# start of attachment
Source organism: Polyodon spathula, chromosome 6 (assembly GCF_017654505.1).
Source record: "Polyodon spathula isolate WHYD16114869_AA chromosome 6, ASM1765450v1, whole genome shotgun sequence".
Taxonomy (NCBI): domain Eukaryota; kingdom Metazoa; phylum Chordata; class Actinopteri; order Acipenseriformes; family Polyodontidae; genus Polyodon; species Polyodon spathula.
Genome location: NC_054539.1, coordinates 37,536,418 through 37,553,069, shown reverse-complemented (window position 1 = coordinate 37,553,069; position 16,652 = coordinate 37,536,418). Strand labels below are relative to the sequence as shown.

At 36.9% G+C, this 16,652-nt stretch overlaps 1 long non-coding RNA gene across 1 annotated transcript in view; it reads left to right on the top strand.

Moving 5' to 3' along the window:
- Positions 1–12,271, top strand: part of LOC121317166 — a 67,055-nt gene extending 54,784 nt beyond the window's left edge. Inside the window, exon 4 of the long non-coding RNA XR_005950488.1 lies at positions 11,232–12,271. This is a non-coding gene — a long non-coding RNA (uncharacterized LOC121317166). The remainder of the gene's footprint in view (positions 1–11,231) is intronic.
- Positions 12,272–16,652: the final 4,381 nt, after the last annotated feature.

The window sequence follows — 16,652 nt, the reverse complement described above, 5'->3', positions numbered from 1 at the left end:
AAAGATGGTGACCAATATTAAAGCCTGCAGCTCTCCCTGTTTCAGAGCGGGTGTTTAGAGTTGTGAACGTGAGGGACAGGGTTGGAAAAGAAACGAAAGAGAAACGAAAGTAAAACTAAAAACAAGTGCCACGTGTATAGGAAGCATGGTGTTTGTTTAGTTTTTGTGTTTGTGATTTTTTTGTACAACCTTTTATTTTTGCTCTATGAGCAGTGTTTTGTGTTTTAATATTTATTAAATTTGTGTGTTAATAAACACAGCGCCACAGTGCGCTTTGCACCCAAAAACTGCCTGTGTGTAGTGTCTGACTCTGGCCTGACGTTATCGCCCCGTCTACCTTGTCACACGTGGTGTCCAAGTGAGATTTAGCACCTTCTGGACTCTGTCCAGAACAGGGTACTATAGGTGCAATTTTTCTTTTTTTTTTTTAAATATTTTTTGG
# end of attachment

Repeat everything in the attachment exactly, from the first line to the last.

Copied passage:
Source organism: Polyodon spathula, chromosome 6 (assembly GCF_017654505.1).
Source record: "Polyodon spathula isolate WHYD16114869_AA chromosome 6, ASM1765450v1, whole genome shotgun sequence".
Taxonomy (NCBI): domain Eukaryota; kingdom Metazoa; phylum Chordata; class Actinopteri; order Acipenseriformes; family Polyodontidae; genus Polyodon; species Polyodon spathula.
Genome location: NC_054539.1, coordinates 37,536,418 through 37,553,069, shown reverse-complemented (window position 1 = coordinate 37,553,069; position 16,652 = coordinate 37,536,418). Strand labels below are relative to the sequence as shown.

At 36.9% G+C, this 16,652-nt stretch overlaps 1 long non-coding RNA gene across 1 annotated transcript in view; it reads left to right on the top strand.

Moving 5' to 3' along the window:
- Positions 1–12,271, top strand: part of LOC121317166 — a 67,055-nt gene extending 54,784 nt beyond the window's left edge. Inside the window, exon 4 of the long non-coding RNA XR_005950488.1 lies at positions 11,232–12,271. This is a non-coding gene — a long non-coding RNA (uncharacterized LOC121317166). The remainder of the gene's footprint in view (positions 1–11,231) is intronic.
- Positions 12,272–16,652: the final 4,381 nt, after the last annotated feature.

The window sequence follows — 16,652 nt, the reverse complement described above, 5'->3', positions numbered from 1 at the left end:
AAAGATGGTGACCAATATTAAAGCCTGCAGCTCTCCCTGTTTCAGAGCGGGTGTTTAGAGTTGTGAACGTGAGGGACAGGGTTGGAAAAGAAACGAAAGAGAAACGAAAGTAAAACTAAAAACAAGTGCCACGTGTATAGGAAGCATGGTGTTTGTTTAGTTTTTGTGTTTGTGATTTTTTTGTACAACCTTTTATTTTTGCTCTATGAGCAGTGTTTTGTGTTTTAATATTTATTAAATTTGTGTGTTAATAAACACAGCGCCACAGTGCGCTTTGCACCCAAAAACTGCCTGTGTGTAGTGTCTGACTCTGGCCTGACGTTATCGCCCCGTCTACCTTGTCACACGTGGTGTCCAAGTGAGATTTAGCACCTTCTGGACTCTGTCCAGAACAGGGTACTATAGGTGCAATTTTTCTTTTTTTTTTTTAAATATTTTTTGG